What role do brands play in recovery?

The U.S. unemployment rate dropped in July—the first time since April 2008—from 9.5 percent to 9.4 percent, according to numbers out today. This is the latest in a string of promising signs, from a stock market rally to improved company earnings to real estate markets rising modestly. Bernard Baumohl, chief global economist with the Economic Outlook Group, told The Washington Post last week that “The economy is transitioning from recession to recovery.” And Newsweek’s cover proclaimed “The Recession Is Over,” though it added the cheeky footnote, “Good luck with the recovery.”

This begs the question for marketers: What role should brands play in what’s likely to be a “pokey, painful” recovery, in the words of Newsweek’s Daniel Gross?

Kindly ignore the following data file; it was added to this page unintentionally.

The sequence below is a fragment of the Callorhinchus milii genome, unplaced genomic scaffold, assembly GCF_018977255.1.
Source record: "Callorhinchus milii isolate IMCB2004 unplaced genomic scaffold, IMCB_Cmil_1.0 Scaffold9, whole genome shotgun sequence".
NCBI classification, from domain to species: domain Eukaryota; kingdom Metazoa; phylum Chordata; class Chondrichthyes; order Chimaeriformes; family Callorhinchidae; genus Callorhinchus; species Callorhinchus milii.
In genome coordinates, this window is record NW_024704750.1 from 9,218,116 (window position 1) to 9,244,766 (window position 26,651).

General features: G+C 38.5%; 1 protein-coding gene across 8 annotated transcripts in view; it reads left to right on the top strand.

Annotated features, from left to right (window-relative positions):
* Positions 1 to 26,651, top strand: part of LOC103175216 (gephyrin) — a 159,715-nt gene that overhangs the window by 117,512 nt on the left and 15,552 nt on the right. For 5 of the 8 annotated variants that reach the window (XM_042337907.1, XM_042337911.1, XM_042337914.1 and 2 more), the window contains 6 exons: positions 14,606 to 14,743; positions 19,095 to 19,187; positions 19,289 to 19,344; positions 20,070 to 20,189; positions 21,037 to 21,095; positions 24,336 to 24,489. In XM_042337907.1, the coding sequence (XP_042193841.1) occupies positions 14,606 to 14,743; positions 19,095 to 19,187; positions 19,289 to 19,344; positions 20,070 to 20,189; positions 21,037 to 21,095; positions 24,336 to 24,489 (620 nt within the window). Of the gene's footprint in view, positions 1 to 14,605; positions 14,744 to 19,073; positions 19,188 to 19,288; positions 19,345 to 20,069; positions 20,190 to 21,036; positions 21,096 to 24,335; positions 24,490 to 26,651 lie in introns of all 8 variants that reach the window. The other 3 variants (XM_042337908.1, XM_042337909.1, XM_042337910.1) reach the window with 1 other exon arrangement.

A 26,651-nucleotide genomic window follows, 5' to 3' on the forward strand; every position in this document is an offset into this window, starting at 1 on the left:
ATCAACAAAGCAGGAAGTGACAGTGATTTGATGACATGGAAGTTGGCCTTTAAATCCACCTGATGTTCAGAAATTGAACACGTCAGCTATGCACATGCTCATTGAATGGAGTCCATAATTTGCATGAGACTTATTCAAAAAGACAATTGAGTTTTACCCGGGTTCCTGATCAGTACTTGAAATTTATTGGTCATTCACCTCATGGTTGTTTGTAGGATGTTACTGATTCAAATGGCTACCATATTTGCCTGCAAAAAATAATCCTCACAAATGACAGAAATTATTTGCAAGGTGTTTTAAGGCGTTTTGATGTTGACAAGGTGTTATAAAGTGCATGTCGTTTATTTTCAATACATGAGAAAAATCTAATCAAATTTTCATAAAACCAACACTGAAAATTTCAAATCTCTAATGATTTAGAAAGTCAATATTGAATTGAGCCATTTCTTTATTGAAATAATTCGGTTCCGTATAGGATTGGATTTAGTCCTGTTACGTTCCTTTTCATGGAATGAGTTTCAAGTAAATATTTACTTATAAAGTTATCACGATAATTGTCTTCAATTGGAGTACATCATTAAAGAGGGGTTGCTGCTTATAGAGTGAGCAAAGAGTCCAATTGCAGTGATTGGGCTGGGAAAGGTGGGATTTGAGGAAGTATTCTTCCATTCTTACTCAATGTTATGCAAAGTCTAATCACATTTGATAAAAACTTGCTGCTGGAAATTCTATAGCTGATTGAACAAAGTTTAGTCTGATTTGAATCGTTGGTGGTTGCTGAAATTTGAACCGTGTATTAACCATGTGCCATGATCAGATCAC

American Express seems to be taking an inspirational role in the latest campaign for its OPEN small business platform. An anthem spot features several small-business owners and tells us that entrepreneurs like these “are the most powerful force in the economy. They drive change. And they’ll relentlessly push their businesses to innovate and connect.” The spot is nice enough, but what’s truly powerful is the brand’s new OPEN Forum, an online resource and social networking site for small businesses that features a virtual Rolodex of credentialed businesses, marketing tool kits and an idea hub, among other things.

While commercials may be able to inspire change, practical tools can help actually drive that change. And that’s real value. Brands that can provide people with such tools can form allegiances that go deeper than their product or service. While this is a good rule of thumb always (think Nike+), it’s even more relevant as the U.S. economy limps toward recovery.

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